I meet women for lunch and coffee all over the city- friends of friends, blogging contacts, professional writers I want to connect with– but I don’t really expect to see them again. Our lives are already established. We are busy being already complete. Which is why I have to try so much harder to win them over. I want to be the one who stands out enough to get a call back. I want to become the new friend.

Before I met Bear, when I was dating men, getting coffee felt so simple. Men liked me for being a woman. If I was attractive and funny on top of that, I was practically perfect. But with other women, I have to be so much more.

She laughs at my jokes. She is calm. She answers me articulately. She gestures naturally, and adjusts her elegant scarf. She seems to like me. She mentions her group of best friends who all live in the city. They usually hang out in Brooklyn. I wonder if I’ll ever see her again.


*  *  *

Un-roast: Today I love the way I can sometimes make other people laugh

P.S. If you didn’t read it because it was Christmas, read the spam post. And then tell me how funny it is. Because right now I’m feeling like one of three people who thinks it’s hilarious. And that makes me sad.

P.P.S. Also, while I’m telling you to do stuff: send me photos of yourself with cake!

New post at Un-schooled, about maybe being a homeschooler forever.


Kate on December 27th 2010 in life, new york, relationships

24 Responses to “Making friends with other girls”

  1. Greta responded on 27 Dec 2010 at 10:51 am #

    This part really stuck out to me:

    “Men liked me for being a woman…..But with other women, I have to be so much more.”

    It’s funny, that being recognized as and expected to be a PERSON, how it throws us off.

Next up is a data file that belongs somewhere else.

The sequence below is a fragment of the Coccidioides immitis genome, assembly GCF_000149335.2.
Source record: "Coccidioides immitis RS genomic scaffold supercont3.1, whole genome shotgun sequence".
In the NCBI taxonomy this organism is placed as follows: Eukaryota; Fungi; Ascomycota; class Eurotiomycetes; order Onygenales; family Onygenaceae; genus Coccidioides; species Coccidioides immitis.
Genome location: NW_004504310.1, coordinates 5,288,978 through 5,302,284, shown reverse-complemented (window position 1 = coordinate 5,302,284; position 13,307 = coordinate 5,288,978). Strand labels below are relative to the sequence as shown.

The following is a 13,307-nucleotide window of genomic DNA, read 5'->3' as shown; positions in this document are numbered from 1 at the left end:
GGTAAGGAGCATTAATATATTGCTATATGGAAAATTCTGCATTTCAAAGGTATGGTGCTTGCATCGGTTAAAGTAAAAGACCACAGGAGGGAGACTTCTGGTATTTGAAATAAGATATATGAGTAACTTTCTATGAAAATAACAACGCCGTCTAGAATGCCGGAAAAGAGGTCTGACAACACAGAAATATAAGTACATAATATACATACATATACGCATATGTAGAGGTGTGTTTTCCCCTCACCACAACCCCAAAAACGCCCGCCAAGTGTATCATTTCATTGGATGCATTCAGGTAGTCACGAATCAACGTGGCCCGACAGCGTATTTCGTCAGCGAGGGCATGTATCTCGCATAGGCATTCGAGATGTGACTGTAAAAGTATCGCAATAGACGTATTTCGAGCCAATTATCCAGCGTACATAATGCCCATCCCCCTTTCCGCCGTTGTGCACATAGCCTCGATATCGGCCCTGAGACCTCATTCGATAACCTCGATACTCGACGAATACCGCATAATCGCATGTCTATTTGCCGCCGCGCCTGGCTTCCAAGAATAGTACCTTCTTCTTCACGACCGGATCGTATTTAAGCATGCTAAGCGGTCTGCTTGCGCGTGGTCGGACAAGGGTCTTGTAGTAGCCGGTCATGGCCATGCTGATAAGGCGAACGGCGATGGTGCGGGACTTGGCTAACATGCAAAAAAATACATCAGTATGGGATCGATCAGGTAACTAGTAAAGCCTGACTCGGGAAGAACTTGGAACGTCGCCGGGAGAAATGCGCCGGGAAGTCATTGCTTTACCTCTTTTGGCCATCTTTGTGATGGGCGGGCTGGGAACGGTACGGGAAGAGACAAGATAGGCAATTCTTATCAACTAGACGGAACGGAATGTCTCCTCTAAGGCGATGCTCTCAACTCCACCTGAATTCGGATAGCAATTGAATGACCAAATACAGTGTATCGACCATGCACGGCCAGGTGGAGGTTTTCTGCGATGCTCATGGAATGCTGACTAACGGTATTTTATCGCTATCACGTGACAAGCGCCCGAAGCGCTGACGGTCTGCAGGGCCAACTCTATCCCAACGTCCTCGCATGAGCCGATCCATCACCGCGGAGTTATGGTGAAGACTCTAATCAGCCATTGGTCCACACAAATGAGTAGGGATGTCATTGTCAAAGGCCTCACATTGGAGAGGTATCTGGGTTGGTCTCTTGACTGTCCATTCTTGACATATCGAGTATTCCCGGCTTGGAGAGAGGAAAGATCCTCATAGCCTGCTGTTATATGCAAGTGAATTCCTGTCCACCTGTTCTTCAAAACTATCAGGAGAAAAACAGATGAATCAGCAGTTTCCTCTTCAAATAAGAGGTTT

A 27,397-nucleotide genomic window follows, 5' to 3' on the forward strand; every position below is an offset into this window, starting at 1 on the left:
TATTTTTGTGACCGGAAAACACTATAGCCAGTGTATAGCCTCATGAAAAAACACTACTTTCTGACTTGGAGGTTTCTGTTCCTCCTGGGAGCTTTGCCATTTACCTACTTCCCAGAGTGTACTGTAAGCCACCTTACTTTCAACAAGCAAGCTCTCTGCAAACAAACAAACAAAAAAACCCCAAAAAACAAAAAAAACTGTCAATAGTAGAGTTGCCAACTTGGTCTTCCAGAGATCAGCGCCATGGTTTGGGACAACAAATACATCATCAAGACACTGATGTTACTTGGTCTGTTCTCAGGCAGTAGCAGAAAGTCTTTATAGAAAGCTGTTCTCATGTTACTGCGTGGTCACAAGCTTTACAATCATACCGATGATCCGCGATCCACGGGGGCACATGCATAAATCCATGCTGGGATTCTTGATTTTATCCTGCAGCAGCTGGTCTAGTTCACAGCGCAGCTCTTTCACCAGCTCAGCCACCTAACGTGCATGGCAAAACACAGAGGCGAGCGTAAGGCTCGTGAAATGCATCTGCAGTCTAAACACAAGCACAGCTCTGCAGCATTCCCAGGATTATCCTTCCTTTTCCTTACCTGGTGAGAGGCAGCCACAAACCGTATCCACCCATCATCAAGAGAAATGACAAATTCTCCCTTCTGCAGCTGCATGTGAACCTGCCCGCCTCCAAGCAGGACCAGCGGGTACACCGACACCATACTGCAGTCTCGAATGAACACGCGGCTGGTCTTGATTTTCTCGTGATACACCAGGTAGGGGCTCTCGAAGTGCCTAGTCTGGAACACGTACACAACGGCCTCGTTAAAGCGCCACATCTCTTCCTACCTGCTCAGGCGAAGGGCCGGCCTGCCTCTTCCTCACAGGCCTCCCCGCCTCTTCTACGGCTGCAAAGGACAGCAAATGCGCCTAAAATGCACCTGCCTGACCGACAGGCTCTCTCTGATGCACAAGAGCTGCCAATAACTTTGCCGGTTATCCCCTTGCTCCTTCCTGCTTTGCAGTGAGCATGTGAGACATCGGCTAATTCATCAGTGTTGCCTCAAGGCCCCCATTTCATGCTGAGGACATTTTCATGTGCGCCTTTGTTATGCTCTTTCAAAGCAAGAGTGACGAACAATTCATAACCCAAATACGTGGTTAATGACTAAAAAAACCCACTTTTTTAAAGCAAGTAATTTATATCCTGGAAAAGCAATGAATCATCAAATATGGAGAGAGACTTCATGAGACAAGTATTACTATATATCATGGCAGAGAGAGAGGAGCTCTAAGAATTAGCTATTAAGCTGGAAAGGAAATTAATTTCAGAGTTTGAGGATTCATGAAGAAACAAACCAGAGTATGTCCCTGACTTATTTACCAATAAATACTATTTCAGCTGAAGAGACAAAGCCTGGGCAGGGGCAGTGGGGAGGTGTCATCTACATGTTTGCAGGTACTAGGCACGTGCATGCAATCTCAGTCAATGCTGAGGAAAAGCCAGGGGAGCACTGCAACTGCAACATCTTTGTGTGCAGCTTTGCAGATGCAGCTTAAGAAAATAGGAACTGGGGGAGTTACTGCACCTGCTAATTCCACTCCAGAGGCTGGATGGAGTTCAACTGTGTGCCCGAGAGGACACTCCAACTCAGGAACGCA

2. Cindy responded on 27 Dec 2010 at 11:04 am #

    Girls are so much more complicated than guys.

    Probably why I don’t hang with many ladies. I should get better at it because it’s not good for me to know more about Xbox Call of Duty and Tonka Trucks and Teenager music, than fashion and woman’s issues.


    Off to read that hilarious post. and I write posts all the time that leave me on the floor laughing and no one gets it so …no worries.


  3. Kate responded on 27 Dec 2010 at 11:07 am #

    You also know a lot about Star Trek… :) Love it.

    And in the end, it’s definitely more important for me to make myself laugh than everyone who reads my posts. I have to deal with myself a lot more.

  4. Linnea responded on 27 Dec 2010 at 11:23 am #

    Story of my life!!! Girls are way too much work I dont even try anymore :P

  5. Gaby responded on 27 Dec 2010 at 11:40 am #

    You impressed me, Kate! And I really hope I have made a good impression too. I totally get what you mean, I get girl crushes a lot. In the “I want this girl to be my best friend/ I want to be her” kind of way.
    I did think the spam post was funny, but I didn’t think to comment because I can’t relate, seeing as I have 2 blog readers who I usually have to send reminders to every time I post.

  6. Christin@purplebirdblog responded on 27 Dec 2010 at 11:40 am #

    I have never been fashionable. When I was thinner I wore a lot of guy’s clothes, but they don’t hang right on these hips so I had to give in and at least wear girls jeans. I became BFFs with cardigan sweaters which I felt made me “cuter.” And I have recently rediscovered I love the way dangly earrings brush across my neck. But I still don’t have an “adult” pair of shoes. I wear skate shoes and tennis shoes and
    Chucks, and my “nice” shoes are my checkered slip-on Vans. I’m working on it. I’m sure fashionable chicks look at me and think I’m ridiculous. And I just don’t give a crap. :)